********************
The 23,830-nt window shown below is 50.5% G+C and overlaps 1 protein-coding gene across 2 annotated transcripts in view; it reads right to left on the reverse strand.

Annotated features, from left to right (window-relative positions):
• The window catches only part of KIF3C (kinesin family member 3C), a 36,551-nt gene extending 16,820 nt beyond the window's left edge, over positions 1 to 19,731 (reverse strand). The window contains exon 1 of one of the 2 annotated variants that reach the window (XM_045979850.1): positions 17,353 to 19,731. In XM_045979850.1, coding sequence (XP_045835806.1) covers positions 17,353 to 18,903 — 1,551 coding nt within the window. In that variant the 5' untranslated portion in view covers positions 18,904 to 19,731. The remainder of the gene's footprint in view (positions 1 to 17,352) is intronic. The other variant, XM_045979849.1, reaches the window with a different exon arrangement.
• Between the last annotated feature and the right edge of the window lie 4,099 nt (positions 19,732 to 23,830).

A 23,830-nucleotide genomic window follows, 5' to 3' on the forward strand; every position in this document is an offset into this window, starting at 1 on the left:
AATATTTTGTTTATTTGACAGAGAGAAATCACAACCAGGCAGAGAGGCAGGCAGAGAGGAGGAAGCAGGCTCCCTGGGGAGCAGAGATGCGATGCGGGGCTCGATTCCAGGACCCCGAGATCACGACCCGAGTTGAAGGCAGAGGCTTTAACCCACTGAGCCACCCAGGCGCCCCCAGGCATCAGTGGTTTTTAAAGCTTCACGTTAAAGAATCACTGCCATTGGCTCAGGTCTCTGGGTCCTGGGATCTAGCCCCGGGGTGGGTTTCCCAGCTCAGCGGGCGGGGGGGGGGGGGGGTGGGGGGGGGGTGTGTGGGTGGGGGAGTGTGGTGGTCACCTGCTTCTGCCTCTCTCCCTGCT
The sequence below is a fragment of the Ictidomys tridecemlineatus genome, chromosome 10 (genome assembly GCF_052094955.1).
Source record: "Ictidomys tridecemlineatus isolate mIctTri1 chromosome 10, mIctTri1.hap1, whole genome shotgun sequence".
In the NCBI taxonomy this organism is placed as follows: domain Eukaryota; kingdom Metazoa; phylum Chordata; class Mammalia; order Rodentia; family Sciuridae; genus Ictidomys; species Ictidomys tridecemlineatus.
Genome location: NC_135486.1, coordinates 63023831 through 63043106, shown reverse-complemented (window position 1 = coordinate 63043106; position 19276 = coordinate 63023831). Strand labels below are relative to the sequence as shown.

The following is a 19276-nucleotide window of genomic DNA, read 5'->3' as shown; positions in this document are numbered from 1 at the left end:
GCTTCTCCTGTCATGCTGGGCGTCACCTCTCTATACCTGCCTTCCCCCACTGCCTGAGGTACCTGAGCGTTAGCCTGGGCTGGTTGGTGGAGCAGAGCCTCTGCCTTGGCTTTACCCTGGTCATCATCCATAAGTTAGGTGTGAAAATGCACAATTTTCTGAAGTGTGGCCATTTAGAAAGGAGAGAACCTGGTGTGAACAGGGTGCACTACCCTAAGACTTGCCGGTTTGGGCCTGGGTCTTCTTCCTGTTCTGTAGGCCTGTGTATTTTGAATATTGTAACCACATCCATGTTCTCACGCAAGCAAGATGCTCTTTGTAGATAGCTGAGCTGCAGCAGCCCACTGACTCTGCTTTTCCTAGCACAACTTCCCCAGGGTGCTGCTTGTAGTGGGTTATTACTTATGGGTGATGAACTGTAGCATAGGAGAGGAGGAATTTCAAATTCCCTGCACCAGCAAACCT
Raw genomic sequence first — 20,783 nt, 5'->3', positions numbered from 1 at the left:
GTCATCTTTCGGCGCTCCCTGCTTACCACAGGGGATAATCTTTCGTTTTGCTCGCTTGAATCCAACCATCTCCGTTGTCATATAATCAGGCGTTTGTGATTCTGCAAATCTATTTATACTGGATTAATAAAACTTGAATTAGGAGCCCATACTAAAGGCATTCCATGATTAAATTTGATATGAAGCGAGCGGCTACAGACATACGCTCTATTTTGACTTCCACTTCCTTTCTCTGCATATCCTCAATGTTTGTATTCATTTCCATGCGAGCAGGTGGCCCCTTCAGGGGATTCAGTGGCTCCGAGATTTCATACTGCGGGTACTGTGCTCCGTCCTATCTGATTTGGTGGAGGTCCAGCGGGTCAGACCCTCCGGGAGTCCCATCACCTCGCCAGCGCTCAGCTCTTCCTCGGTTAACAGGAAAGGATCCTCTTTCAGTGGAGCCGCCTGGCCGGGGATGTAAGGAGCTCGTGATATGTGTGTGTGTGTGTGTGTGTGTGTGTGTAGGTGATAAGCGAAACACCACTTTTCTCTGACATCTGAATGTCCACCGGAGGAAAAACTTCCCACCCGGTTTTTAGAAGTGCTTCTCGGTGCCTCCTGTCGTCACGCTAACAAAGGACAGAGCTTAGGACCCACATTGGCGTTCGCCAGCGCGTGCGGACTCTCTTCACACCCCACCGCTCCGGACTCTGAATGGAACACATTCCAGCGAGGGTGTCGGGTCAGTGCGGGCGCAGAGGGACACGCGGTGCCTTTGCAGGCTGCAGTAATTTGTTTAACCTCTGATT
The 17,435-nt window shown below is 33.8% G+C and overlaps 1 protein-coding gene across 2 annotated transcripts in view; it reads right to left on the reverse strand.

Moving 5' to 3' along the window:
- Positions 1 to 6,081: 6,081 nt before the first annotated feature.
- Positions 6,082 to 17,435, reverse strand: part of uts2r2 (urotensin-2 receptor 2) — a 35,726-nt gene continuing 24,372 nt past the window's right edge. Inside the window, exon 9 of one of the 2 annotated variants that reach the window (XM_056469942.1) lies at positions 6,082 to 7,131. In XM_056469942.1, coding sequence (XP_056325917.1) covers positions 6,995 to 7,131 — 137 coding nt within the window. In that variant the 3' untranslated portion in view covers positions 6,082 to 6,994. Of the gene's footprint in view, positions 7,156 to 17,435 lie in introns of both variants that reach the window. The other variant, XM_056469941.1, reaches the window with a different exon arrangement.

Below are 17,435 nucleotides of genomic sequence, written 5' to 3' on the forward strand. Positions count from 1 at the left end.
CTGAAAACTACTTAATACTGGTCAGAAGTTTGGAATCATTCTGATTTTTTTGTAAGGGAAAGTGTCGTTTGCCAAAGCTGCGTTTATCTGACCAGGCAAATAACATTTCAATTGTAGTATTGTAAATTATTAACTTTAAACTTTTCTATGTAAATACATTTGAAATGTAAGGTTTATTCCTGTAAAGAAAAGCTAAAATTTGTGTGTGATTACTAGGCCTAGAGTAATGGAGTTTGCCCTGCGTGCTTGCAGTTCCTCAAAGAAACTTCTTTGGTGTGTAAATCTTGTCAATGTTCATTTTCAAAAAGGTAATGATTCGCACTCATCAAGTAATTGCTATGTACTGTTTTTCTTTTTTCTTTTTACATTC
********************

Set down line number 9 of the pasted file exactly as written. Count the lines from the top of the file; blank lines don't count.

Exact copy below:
In the NCBI taxonomy this organism is placed as follows: domain Eukaryota; kingdom Metazoa; phylum Chordata; class Mammalia; order Rodentia; family Sciuridae; genus Ictidomys; species Ictidomys tridecemlineatus.